Individuals join animal cults because they already associate themselves with the ethos symbolised by the animal cult. Once they have found a cult and been initiated, they may try to rise in status (level) within the cult. This should be done by keeping a ‘shadow experience point total’. When the PC/NPC gains experience points, the DM must rule how many of these were due to actions that were completed in the idiom of the cult. These are then added to the ‘shadow experience point total’.
The comparative power of totem spirit is directly linked to the number of believers in the area. This will tend to make many animal cults local, ie amongst the Hurgilin of Northern Teddin, the cult of the basilisk is strongly represented. However high on the central plateau, away from the home range of the creatures, their cult powers are much diminished. The same applies to the northern Frunze and cult of the White Bear. Conversely, the cult of the Horse, although in practicality the preserve of the nobility and ilin classes and therefore not strongly represented, is nonetheless spread throughout the Perran Empire.
There are only seven levels of power within a cult; at the higher levels, members will be expect to assist with cult business and will become increasingly involved with other cult members, schemes and policies. Someone of seventh level will effectively be a priest of the cult and will lead a perhaps secret double life, pursuing their own profession and also devoting perhaps as much as half of their time to the cult. Of course, breaking free of one’s home area will avoid the need for this level of commitment. However it is also likely that the totem spirit will wax and wane as one travels. Therefore adherents should not expect their powers to work full when they are out of the normal range of their totem spirit.
Notes on Cult powers:
Level 0: Identify
This allows the member to identify the animal of the cult that he or she has just joined. Some cultures may have secret cults whose actual animal is unknown to any except initiated members. It would also provide a bonus to actually identifying the cult animal if one were disguised, hidden, cloaked or otherwise camouflaged in some way. It would also identify like creatures. Ie the Fox cultist of the Flanness would be able to identify the arctic fox of the far north and the coyote of the dry mountains of the south as being the same totem spirit. This power is latent and works regardless whenever the member is awake.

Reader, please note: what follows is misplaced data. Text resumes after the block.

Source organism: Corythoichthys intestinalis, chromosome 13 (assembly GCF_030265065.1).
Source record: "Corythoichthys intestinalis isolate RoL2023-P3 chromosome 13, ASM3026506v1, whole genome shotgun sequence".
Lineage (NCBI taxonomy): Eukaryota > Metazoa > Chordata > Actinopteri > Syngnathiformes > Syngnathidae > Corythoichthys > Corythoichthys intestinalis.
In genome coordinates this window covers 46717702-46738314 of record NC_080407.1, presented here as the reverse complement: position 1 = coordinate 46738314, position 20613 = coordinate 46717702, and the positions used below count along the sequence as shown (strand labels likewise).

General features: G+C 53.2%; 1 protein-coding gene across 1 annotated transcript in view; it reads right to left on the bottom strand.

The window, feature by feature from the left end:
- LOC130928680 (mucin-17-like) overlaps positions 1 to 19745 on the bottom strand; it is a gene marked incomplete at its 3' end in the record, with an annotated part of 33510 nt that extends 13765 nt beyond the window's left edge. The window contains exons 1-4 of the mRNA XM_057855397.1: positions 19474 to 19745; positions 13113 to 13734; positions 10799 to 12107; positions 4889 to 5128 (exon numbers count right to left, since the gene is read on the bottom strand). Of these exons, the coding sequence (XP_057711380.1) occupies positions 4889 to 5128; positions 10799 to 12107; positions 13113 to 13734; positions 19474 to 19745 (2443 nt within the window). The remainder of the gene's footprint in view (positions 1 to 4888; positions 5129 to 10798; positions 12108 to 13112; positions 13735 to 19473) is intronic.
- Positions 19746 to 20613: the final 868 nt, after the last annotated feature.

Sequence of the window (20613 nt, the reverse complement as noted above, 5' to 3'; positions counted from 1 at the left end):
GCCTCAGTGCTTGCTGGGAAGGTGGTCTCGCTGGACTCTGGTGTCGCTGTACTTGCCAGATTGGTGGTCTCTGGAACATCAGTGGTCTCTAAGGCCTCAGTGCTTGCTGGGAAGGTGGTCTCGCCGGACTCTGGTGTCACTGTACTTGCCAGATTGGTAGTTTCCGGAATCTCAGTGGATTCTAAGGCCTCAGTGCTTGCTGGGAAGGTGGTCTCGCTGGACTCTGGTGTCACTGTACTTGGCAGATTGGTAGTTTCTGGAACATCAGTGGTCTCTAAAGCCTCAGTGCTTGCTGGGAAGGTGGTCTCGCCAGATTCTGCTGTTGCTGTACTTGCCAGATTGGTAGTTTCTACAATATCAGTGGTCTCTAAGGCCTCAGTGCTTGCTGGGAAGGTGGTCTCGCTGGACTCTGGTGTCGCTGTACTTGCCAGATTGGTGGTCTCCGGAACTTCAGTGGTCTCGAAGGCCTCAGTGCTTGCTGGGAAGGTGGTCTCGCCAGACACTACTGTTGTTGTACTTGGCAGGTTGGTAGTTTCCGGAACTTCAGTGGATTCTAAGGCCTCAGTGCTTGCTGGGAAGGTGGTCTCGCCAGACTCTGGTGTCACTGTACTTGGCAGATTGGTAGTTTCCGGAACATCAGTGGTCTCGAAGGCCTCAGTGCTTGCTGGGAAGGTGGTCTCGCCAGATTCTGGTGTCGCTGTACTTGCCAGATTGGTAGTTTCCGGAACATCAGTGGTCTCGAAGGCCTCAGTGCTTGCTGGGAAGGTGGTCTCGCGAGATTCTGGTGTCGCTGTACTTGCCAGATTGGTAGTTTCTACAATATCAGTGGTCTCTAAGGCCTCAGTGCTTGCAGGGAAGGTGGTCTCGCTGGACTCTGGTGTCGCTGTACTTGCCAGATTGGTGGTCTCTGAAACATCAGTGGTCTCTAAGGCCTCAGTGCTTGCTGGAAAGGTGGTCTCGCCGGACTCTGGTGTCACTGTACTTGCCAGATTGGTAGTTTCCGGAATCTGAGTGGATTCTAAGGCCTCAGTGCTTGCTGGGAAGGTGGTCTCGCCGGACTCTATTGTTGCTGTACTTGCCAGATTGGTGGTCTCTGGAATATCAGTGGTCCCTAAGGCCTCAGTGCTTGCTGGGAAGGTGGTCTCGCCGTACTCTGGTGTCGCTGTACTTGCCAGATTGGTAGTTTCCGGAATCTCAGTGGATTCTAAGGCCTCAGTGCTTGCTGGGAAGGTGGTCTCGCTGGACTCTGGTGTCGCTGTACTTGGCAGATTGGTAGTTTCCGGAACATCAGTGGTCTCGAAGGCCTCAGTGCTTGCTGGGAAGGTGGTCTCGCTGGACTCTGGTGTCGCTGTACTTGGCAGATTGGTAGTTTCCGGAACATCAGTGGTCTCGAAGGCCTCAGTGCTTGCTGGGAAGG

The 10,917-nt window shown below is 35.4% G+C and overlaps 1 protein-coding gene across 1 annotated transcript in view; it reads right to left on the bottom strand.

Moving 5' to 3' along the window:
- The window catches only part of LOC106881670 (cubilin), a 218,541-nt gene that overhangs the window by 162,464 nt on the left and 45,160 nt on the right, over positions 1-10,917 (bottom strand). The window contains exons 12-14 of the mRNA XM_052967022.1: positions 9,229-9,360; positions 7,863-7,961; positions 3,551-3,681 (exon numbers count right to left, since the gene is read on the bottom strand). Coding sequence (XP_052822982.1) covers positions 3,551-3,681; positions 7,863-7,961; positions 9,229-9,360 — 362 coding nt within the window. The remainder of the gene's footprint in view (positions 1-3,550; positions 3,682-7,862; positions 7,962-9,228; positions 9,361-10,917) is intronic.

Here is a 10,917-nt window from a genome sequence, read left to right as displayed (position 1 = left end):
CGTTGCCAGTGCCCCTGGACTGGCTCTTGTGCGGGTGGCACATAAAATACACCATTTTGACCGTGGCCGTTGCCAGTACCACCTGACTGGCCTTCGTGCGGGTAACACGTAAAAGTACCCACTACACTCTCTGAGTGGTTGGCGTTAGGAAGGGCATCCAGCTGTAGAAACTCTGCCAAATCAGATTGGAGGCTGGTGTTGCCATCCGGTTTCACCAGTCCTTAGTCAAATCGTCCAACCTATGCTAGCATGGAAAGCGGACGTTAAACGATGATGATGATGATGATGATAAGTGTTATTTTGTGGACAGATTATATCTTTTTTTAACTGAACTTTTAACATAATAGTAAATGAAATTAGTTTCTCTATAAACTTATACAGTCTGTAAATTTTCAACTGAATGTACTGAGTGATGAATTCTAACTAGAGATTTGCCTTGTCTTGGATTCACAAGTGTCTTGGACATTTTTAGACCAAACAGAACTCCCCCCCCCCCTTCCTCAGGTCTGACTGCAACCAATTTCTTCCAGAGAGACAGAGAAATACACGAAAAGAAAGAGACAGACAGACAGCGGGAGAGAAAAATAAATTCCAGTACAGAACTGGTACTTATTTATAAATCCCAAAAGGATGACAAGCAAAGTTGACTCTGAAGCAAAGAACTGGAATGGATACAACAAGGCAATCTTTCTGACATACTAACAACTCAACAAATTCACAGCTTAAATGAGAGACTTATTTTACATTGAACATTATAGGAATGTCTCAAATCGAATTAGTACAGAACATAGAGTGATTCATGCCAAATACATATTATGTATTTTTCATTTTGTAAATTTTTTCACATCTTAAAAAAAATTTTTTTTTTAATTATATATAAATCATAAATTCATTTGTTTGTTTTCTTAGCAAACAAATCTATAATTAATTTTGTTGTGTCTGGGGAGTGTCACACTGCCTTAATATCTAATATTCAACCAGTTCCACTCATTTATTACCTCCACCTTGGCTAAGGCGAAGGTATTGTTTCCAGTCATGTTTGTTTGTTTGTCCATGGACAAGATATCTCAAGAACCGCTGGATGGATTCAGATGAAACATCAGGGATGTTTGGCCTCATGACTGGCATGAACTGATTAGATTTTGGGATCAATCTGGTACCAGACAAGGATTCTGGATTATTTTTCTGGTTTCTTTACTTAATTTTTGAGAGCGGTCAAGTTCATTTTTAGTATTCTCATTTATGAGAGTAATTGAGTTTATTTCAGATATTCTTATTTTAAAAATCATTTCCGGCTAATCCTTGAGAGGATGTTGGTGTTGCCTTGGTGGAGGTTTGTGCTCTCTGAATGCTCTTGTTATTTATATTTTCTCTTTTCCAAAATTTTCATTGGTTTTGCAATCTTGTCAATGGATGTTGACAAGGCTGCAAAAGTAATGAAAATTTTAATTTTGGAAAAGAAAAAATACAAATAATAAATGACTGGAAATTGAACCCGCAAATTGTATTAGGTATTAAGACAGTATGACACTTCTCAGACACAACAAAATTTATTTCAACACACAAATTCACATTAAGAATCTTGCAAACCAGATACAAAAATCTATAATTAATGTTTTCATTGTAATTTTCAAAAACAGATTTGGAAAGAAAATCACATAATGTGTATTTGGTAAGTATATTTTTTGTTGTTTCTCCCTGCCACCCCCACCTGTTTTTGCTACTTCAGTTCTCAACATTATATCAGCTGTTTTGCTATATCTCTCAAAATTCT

Level 1: Communicate
This power allows communication with the totem animalitself. Assuming the creature is predisposed to wait around, simple communication may be attempted; this can only be basic ideas within the experience of the animal, most will not understand anything more complex than ‘are you hurt ?’ or ‘run away’ etc. At higher levels when the totem spirit itself is contacted, this power is required in order to communicate effectively.
Level 2: Locate
This power requires 100% activity for each round during which it is attempted. The Character will pick up the nearest creature or strongest concentration first. The searcher will also have rough idea whether the contact is young or old, hungry, hunting, nursing etc. As a rough guide the DM should allow only two adjectives for the first contact and only one thereafter. If the power is continued to be used, it will seek out in a circular fashion with the searcher at the centre. The power will end at the extreme range of the totem spirit. The radius will increase diameter at a speed dependant of the area being searched and the number of successful locations. As the pattern is circular the rate at which the search is done will become progressively slower, this is left to the DM to adjudicate. This power could conceivably be blocked or hampered by other activity in the spirit world.